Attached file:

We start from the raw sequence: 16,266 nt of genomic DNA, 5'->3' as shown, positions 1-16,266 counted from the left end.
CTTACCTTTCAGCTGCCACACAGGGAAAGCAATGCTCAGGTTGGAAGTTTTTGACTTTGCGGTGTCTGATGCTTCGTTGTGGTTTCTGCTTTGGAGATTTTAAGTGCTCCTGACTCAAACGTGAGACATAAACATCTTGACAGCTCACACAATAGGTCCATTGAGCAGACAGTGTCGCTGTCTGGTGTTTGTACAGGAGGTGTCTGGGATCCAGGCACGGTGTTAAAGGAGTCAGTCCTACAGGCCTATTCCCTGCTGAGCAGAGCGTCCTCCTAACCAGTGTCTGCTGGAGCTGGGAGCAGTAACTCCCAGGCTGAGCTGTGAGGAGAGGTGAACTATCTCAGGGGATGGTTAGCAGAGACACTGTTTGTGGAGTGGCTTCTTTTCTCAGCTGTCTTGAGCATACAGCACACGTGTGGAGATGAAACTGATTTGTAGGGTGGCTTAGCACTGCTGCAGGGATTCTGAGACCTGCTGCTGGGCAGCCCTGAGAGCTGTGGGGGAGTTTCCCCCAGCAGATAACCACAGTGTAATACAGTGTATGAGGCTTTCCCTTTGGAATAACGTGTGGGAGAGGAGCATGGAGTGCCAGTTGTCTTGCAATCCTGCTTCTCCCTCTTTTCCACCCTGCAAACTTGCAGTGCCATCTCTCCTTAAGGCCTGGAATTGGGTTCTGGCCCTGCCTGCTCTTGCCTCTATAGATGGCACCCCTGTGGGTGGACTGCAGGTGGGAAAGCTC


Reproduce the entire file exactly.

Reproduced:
We start from the raw sequence: 16,266 nt of genomic DNA, 5'->3' as shown, positions 1-16,266 counted from the left end.
CTTACCTTTCAGCTGCCACACAGGGAAAGCAATGCTCAGGTTGGAAGTTTTTGACTTTGCGGTGTCTGATGCTTCGTTGTGGTTTCTGCTTTGGAGATTTTAAGTGCTCCTGACTCAAACGTGAGACATAAACATCTTGACAGCTCACACAATAGGTCCATTGAGCAGACAGTGTCGCTGTCTGGTGTTTGTACAGGAGGTGTCTGGGATCCAGGCACGGTGTTAAAGGAGTCAGTCCTACAGGCCTATTCCCTGCTGAGCAGAGCGTCCTCCTAACCAGTGTCTGCTGGAGCTGGGAGCAGTAACTCCCAGGCTGAGCTGTGAGGAGAGGTGAACTATCTCAGGGGATGGTTAGCAGAGACACTGTTTGTGGAGTGGCTTCTTTTCTCAGCTGTCTTGAGCATACAGCACACGTGTGGAGATGAAACTGATTTGTAGGGTGGCTTAGCACTGCTGCAGGGATTCTGAGACCTGCTGCTGGGCAGCCCTGAGAGCTGTGGGGGAGTTTCCCCCAGCAGATAACCACAGTGTAATACAGTGTATGAGGCTTTCCCTTTGGAATAACGTGTGGGAGAGGAGCATGGAGTGCCAGTTGTCTTGCAATCCTGCTTCTCCCTCTTTTCCACCCTGCAAACTTGCAGTGCCATCTCTCCTTAAGGCCTGGAATTGGGTTCTGGCCCTGCCTGCTCTTGCCTCTATAGATGGCACCCCTGTGGGTGGACTGCAGGTGGGAAAGCTC